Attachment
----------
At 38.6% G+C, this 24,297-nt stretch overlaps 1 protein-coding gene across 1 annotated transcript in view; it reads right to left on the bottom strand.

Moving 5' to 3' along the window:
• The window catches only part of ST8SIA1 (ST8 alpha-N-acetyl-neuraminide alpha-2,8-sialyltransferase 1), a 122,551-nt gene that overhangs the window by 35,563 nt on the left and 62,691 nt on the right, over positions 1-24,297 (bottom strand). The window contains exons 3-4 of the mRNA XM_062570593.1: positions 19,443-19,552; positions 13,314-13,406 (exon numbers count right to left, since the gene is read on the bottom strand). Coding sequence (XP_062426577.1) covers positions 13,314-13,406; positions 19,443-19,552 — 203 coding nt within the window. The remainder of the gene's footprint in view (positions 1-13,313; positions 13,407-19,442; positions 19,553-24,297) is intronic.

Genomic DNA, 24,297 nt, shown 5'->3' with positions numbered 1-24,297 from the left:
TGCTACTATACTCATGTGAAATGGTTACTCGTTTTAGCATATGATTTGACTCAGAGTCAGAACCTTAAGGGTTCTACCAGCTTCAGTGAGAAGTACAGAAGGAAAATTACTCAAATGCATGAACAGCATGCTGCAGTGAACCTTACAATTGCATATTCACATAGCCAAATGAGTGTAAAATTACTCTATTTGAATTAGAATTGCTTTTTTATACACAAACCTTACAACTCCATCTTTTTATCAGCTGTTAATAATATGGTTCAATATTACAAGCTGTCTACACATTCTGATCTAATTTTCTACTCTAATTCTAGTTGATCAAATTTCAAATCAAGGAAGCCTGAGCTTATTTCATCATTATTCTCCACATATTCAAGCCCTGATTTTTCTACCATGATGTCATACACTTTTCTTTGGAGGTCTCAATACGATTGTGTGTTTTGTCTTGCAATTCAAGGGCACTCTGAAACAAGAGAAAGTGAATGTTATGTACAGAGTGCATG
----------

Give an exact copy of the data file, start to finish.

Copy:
At 38.6% G+C, this 24,297-nt stretch overlaps 1 protein-coding gene across 1 annotated transcript in view; it reads right to left on the bottom strand.

Moving 5' to 3' along the window:
• The window catches only part of ST8SIA1 (ST8 alpha-N-acetyl-neuraminide alpha-2,8-sialyltransferase 1), a 122,551-nt gene that overhangs the window by 35,563 nt on the left and 62,691 nt on the right, over positions 1-24,297 (bottom strand). The window contains exons 3-4 of the mRNA XM_062570593.1: positions 19,443-19,552; positions 13,314-13,406 (exon numbers count right to left, since the gene is read on the bottom strand). Coding sequence (XP_062426577.1) covers positions 13,314-13,406; positions 19,443-19,552 — 203 coding nt within the window. The remainder of the gene's footprint in view (positions 1-13,313; positions 13,407-19,442; positions 19,553-24,297) is intronic.

Genomic DNA, 24,297 nt, shown 5'->3' with positions numbered 1-24,297 from the left:
TGCTACTATACTCATGTGAAATGGTTACTCGTTTTAGCATATGATTTGACTCAGAGTCAGAACCTTAAGGGTTCTACCAGCTTCAGTGAGAAGTACAGAAGGAAAATTACTCAAATGCATGAACAGCATGCTGCAGTGAACCTTACAATTGCATATTCACATAGCCAAATGAGTGTAAAATTACTCTATTTGAATTAGAATTGCTTTTTTATACACAAACCTTACAACTCCATCTTTTTATCAGCTGTTAATAATATGGTTCAATATTACAAGCTGTCTACACATTCTGATCTAATTTTCTACTCTAATTCTAGTTGATCAAATTTCAAATCAAGGAAGCCTGAGCTTATTTCATCATTATTCTCCACATATTCAAGCCCTGATTTTTCTACCATGATGTCATACACTTTTCTTTGGAGGTCTCAATACGATTGTGTGTTTTGTCTTGCAATTCAAGGGCACTCTGAAACAAGAGAAAGTGAATGTTATGTACAGAGTGCATG